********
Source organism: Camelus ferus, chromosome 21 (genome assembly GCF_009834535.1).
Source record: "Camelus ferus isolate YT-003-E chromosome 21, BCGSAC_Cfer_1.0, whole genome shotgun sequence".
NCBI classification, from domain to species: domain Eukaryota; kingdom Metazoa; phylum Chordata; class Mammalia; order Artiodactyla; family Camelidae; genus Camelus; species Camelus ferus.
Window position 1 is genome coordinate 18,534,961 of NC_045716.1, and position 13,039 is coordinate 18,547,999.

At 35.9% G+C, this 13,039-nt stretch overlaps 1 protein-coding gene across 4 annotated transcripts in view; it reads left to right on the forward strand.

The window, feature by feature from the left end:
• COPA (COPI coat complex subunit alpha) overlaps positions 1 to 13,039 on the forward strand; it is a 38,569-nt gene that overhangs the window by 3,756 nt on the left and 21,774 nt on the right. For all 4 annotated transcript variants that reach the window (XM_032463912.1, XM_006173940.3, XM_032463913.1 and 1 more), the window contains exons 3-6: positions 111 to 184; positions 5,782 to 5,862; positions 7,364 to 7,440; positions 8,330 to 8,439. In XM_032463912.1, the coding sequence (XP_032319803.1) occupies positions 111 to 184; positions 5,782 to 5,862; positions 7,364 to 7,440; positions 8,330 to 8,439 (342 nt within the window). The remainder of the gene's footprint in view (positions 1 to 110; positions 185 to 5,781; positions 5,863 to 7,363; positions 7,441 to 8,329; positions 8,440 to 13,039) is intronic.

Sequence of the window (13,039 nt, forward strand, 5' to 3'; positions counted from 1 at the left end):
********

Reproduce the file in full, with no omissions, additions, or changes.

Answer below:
Source organism: Camelus ferus, chromosome 21 (genome assembly GCF_009834535.1).
Source record: "Camelus ferus isolate YT-003-E chromosome 21, BCGSAC_Cfer_1.0, whole genome shotgun sequence".
NCBI classification, from domain to species: domain Eukaryota; kingdom Metazoa; phylum Chordata; class Mammalia; order Artiodactyla; family Camelidae; genus Camelus; species Camelus ferus.
Window position 1 is genome coordinate 18,534,961 of NC_045716.1, and position 13,039 is coordinate 18,547,999.

At 35.9% G+C, this 13,039-nt stretch overlaps 1 protein-coding gene across 4 annotated transcripts in view; it reads left to right on the forward strand.

The window, feature by feature from the left end:
• COPA (COPI coat complex subunit alpha) overlaps positions 1 to 13,039 on the forward strand; it is a 38,569-nt gene that overhangs the window by 3,756 nt on the left and 21,774 nt on the right. For all 4 annotated transcript variants that reach the window (XM_032463912.1, XM_006173940.3, XM_032463913.1 and 1 more), the window contains exons 3-6: positions 111 to 184; positions 5,782 to 5,862; positions 7,364 to 7,440; positions 8,330 to 8,439. In XM_032463912.1, the coding sequence (XP_032319803.1) occupies positions 111 to 184; positions 5,782 to 5,862; positions 7,364 to 7,440; positions 8,330 to 8,439 (342 nt within the window). The remainder of the gene's footprint in view (positions 1 to 110; positions 185 to 5,781; positions 5,863 to 7,363; positions 7,441 to 8,329; positions 8,440 to 13,039) is intronic.

Sequence of the window (13,039 nt, forward strand, 5' to 3'; positions counted from 1 at the left end):